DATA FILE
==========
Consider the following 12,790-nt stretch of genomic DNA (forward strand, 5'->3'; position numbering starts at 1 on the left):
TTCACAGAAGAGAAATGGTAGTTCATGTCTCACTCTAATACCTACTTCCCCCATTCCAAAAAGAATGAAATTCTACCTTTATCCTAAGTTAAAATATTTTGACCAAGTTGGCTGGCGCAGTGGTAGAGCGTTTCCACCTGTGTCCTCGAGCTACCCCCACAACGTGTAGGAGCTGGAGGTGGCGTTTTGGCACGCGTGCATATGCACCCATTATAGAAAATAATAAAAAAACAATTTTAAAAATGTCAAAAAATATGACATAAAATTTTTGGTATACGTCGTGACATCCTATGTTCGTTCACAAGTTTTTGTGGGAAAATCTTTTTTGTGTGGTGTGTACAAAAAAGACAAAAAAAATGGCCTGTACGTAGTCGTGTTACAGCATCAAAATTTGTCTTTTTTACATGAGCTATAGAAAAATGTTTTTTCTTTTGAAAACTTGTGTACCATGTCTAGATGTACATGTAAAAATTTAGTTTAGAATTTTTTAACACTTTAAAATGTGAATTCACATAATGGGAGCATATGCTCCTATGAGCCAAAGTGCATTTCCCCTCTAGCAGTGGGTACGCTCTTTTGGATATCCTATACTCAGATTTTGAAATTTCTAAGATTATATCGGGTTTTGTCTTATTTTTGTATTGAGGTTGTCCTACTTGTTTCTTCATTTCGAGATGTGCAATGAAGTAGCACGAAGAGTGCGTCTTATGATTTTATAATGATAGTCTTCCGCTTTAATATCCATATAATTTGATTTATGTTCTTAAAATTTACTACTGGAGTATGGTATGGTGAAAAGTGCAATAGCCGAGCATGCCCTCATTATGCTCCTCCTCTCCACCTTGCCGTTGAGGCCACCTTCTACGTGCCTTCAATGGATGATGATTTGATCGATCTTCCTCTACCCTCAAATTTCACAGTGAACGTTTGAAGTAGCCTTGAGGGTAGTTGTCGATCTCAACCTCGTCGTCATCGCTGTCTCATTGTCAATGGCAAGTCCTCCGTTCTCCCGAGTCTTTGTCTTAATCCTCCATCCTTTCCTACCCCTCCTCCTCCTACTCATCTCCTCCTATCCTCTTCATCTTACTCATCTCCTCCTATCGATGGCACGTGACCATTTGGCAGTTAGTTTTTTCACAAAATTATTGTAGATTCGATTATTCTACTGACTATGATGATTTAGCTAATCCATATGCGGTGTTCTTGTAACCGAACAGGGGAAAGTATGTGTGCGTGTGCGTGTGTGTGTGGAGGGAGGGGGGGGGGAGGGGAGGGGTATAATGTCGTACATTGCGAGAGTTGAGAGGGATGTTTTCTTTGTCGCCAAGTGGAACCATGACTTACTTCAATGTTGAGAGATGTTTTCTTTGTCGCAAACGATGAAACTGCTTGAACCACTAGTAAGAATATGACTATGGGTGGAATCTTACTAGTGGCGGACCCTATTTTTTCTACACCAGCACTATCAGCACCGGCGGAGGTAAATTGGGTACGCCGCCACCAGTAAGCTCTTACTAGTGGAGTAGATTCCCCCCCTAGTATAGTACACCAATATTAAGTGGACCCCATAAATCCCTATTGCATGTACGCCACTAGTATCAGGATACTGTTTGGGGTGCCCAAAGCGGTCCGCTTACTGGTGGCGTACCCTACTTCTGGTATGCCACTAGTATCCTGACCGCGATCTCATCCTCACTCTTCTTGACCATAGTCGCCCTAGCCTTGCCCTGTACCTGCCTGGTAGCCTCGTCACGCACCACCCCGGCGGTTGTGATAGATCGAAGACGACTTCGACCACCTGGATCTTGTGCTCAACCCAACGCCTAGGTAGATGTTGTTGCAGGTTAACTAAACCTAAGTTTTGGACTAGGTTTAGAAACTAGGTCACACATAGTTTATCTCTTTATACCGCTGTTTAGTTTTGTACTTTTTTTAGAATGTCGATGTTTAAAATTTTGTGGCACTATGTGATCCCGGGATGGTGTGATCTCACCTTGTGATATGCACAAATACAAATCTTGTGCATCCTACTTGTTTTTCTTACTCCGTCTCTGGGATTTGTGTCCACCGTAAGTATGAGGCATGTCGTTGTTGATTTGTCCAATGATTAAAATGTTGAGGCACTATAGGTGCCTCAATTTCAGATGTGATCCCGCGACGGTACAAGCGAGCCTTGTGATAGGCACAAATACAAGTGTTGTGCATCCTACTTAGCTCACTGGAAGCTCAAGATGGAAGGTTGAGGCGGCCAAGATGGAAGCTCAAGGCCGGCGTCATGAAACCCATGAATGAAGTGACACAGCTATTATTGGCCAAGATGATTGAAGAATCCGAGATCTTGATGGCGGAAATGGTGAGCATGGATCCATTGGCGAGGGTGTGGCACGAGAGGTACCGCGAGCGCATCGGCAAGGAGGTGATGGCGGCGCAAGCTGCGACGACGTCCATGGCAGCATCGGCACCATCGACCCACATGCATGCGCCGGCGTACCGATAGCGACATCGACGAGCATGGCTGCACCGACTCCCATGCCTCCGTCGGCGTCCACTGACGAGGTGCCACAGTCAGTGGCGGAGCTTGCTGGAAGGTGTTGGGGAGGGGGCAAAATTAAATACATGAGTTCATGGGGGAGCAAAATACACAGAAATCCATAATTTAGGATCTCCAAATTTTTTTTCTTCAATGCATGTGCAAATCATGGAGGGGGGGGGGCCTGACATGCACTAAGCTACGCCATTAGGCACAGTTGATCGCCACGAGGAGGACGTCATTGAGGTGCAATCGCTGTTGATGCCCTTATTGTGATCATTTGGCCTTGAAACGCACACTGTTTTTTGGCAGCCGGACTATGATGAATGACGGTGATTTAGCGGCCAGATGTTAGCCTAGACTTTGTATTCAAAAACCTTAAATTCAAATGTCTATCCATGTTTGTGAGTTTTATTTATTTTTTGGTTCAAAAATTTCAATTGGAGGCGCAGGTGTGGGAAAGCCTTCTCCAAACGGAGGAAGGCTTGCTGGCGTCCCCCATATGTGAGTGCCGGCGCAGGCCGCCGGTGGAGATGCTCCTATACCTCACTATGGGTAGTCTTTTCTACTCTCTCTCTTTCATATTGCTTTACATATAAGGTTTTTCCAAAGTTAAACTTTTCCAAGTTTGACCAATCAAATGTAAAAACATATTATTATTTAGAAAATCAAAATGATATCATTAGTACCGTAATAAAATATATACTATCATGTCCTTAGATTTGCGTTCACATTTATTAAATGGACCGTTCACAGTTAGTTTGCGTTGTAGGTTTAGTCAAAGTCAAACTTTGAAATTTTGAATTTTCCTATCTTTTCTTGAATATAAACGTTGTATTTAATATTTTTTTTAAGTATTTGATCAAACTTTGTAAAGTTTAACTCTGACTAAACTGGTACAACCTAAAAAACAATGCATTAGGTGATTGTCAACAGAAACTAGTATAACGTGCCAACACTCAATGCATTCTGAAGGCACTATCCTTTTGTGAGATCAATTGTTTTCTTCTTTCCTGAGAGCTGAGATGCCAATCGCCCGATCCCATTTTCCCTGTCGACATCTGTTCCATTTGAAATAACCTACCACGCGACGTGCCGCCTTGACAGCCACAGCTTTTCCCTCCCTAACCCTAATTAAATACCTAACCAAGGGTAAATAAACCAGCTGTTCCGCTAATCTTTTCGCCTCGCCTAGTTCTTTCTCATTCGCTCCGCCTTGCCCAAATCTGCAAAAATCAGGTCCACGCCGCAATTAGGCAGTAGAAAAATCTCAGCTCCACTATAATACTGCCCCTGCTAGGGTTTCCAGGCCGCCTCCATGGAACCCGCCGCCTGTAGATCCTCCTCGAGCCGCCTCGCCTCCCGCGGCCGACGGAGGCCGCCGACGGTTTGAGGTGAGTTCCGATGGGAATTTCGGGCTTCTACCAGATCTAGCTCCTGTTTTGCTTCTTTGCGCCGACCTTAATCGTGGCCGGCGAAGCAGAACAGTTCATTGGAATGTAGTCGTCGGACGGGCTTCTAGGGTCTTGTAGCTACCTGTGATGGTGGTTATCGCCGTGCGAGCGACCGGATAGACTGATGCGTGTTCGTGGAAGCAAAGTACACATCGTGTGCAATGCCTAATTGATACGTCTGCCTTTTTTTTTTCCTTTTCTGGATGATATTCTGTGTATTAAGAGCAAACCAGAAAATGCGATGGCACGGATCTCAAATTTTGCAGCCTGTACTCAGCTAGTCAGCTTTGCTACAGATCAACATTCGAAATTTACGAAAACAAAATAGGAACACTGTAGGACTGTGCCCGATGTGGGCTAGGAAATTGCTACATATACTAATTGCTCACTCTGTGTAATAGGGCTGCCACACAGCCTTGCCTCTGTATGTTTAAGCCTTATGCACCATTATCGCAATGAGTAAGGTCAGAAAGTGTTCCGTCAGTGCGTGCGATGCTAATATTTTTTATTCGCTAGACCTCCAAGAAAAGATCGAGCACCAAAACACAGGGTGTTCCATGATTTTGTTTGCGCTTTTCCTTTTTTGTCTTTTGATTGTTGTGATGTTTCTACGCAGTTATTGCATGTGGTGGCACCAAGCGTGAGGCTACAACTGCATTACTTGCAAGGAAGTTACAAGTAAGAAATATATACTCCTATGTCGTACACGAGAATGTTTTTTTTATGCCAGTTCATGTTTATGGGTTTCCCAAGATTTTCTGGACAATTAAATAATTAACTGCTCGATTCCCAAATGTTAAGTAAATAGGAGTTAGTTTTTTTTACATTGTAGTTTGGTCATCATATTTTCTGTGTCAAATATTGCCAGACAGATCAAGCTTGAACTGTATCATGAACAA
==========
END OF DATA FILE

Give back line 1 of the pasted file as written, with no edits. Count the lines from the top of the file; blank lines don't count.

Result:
Consider the following 12,790-nt stretch of genomic DNA (forward strand, 5'->3'; position numbering starts at 1 on the left):